Logo Utrecht University

How to digitise slides. Recommendations and working lists for the reproduction of a very special artefact

Understanding the object

Understanding the object: how a slide is built and in what way does this concern its digital reproduction, including some remarks on identification

 

Lantern slides have special characteristics which distinguish them from other forms of creative works on glass-plates. The taxonomy for magic lantern slides, established by María Carmen López San Segundo, Francisco Javier Frutos and Beatriz González de Garay from Universidad de Salamanca, shows: slides differ not only in depicted subjects and aesthetics, manufacturer, production technique, intended use, but also in practical parameters such as format (e.g. rectangular, square, round), size / dimension (e.g. 8 x 8 x 0,5cm, 18 x 5 x 0,1cm, 17,7 x 10,5 x 0,8cm), shape (e.g. flat, with mechanism extending the slide’s frame in width or length), materiality (e.g. glass, metal, wood, paper), production method (e.g. photographed, printed, creatively hand-painted or coloured following a master drawing, in colour or black and white), structural form (single plated without protecting cover-glass nor thick frame, sandwiched) etc.

 

To impose a rigidly standardized method to digitise these heterogeneous items is not productive. A standard formula could only be applicable to a collection of harmonious nature, with all parts equal in their specific qualities. In archives and museums this is rarely the case. Having existed for over 350 years, slides are too variable in nature. Nevertheless, these transparent images have several elements in common which make them slides: 1. as the word says: they are transparent; 2. they are created to be projected; 3. they are positives; 4. they are made of glass; 5. they are flat.

 

Other objects are also made of glass (e.g. crystoleums, autochromes), are flat (e.g. photographic glass negatives, glass “sheets” for early colour procedures around 1900), were projected (e.g. a Kromskop with a triple lantern to reunite three colour separations), but they cannot be considered slides, as they were made for different purposes (e.g. to replace pricey paintings and etchings when a person wanted a portrait, to experiment with colour techniques). If flat transparent glass plates are in the collection, it is therefore advisable to identify each object and to distinguish between “projection images” and “photographic images”.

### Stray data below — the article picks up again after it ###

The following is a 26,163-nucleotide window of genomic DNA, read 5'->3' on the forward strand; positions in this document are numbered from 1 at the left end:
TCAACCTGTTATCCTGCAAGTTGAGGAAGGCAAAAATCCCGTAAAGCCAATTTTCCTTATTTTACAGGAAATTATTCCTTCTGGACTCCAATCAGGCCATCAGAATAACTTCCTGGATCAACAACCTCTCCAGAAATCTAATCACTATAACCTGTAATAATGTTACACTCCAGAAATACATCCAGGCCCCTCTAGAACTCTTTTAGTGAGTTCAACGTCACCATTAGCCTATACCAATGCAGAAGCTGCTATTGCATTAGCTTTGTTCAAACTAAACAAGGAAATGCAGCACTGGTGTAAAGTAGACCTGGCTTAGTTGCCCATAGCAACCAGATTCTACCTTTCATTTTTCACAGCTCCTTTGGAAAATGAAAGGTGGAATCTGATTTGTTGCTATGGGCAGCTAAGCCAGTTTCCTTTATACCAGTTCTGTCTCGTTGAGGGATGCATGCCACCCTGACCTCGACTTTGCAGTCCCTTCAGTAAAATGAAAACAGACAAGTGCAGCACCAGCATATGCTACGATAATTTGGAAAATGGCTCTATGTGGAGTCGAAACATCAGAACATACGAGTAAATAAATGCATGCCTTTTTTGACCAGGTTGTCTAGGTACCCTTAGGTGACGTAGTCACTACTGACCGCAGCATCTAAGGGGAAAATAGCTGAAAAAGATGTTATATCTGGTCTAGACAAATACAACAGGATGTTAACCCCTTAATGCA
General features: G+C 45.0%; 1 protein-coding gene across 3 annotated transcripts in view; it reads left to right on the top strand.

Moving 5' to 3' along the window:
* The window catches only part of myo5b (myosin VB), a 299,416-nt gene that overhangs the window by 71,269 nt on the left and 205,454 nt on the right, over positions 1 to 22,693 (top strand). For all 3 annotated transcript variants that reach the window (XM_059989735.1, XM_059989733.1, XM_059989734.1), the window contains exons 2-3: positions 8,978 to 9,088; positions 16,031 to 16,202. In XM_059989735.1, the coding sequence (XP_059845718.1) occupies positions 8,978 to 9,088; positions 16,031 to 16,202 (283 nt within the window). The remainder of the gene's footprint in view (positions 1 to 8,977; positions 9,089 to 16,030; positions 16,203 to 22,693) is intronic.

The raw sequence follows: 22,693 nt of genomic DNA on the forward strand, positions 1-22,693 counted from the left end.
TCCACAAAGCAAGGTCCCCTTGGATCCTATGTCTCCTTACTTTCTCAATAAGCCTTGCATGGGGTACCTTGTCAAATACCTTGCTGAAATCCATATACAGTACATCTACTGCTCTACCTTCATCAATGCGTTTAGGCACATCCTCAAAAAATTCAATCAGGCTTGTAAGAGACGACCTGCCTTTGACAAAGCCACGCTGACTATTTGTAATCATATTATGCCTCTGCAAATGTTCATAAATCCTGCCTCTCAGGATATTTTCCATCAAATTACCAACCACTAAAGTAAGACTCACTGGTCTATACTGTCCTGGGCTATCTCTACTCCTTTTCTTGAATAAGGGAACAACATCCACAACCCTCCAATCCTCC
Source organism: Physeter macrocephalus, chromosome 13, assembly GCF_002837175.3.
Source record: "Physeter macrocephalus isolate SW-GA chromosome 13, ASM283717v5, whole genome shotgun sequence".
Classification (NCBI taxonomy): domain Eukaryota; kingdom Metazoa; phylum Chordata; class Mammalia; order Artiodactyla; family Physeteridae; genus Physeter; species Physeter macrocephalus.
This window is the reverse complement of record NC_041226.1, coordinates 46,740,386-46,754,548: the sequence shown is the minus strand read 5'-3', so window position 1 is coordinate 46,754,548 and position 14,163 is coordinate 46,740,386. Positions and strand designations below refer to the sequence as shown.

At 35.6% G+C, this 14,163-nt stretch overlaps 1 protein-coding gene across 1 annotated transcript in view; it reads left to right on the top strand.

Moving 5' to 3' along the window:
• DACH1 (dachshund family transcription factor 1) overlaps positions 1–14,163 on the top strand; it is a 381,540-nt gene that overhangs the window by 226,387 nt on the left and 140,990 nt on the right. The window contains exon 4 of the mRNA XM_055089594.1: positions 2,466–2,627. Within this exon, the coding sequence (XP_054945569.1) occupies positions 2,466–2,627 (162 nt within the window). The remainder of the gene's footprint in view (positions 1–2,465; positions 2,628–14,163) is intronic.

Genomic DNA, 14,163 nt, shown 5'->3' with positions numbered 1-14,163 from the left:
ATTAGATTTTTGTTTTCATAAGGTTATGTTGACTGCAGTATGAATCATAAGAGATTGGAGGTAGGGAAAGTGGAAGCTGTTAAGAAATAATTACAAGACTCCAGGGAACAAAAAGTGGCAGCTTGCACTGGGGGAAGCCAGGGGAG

The terminology used to write and speak about transparent images is not always rigorously handled. In both historic and contemporary photographic, media archaeological and film books terms such as e.g. slides, (film / positive) transparencies, diapositives and others are often used as synonyms. This text will use the following terms and concepts: a lantern slide has a carrier made of glass, it shows a (mainly) transparent positive image and was created for projection with a magic or optical lantern. Its size was now and then recognized by authorities which issued regulations: e.g. the British Standard Institution differentiated in 1952 between “miniature lantern slides” in 2 x 2 inch (5,08 x 5,08cm) for educational purposes and those in 3¼ x 3¼ inch (called “3¼ in. square”, 8,26 x 8,26cm) for use in optical lanterns; but “intermediate lantern slides” in 2¾ x 2¾ inch (6,99 x 6,99cm) were also common (Horder 1958, p. 604, 692).

 

If a transparent positive image has a plastic frame which can be opened, is put between two protection glasses, is mounted in a fixed card board or plastic frame without covering (e.g. 3 x 3 cm, 5 x 5 cm, 7 x 7 cm according to Heyse 1981, p. 161), contains a single acetate image – commonly in “24 x 36mm” (strictly speaking 23 x 35mm, often on colour reversal film stock) produced by a photographic camera using 35mm film –, it is considered by us as a diapositive. Other formats were 30 x 30mm, 40 x 40mm, 50 x 50mm, 70 x 70mm, all not thinner than 1,3mm (0,05 inches) and not thicker than 3,2mm (0,125 inches) (Focal Press 1973, p. 1408); also 6 x 6 cm were mounted. The diapositive was the more practical successor of the lantern slide as it was smaller, more light-weight, much less breakable and easy to produce with a roll film camera on a special diapositive film material (colour reversal film) which, once developed by a photo studio, could be mounted at home by the lecturer and projected with a still projector.